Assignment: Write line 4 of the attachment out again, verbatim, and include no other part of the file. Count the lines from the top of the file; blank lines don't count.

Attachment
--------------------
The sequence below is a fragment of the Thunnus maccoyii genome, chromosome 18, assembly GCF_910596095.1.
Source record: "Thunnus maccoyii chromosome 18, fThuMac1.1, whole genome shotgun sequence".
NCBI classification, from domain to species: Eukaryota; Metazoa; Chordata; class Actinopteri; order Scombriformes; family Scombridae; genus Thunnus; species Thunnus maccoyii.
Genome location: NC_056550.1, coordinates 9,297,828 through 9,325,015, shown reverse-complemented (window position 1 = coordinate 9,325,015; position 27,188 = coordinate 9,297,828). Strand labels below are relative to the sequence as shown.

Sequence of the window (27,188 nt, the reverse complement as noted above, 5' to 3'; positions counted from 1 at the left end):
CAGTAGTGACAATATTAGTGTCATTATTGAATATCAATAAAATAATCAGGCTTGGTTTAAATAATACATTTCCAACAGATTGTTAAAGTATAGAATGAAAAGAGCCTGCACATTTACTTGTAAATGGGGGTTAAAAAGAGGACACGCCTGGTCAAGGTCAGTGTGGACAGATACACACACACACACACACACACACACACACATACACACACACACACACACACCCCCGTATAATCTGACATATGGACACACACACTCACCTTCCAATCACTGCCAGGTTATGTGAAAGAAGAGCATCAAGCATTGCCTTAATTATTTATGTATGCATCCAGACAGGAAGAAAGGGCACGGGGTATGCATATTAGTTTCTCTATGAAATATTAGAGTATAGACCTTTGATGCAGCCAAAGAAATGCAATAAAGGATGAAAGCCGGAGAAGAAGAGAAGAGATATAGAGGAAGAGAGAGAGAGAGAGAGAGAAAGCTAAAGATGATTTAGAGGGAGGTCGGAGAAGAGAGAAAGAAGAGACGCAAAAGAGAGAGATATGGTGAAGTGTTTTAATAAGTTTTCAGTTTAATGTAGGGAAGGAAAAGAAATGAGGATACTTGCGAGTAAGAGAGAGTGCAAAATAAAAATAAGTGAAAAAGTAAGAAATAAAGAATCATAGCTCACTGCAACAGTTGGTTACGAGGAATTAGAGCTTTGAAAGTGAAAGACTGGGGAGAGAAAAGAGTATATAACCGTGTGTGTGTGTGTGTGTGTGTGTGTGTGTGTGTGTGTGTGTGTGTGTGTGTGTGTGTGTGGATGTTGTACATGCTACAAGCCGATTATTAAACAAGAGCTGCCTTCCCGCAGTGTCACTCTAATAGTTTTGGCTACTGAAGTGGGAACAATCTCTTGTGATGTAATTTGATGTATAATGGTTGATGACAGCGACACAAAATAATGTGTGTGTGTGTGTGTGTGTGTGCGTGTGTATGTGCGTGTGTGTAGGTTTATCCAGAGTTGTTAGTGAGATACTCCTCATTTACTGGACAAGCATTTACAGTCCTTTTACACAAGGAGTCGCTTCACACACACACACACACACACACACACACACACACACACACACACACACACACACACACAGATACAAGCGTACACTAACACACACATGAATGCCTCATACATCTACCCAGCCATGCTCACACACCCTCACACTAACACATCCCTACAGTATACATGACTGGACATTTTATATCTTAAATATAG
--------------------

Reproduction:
Genome location: NC_056550.1, coordinates 9,297,828 through 9,325,015, shown reverse-complemented (window position 1 = coordinate 9,325,015; position 27,188 = coordinate 9,297,828). Strand labels below are relative to the sequence as shown.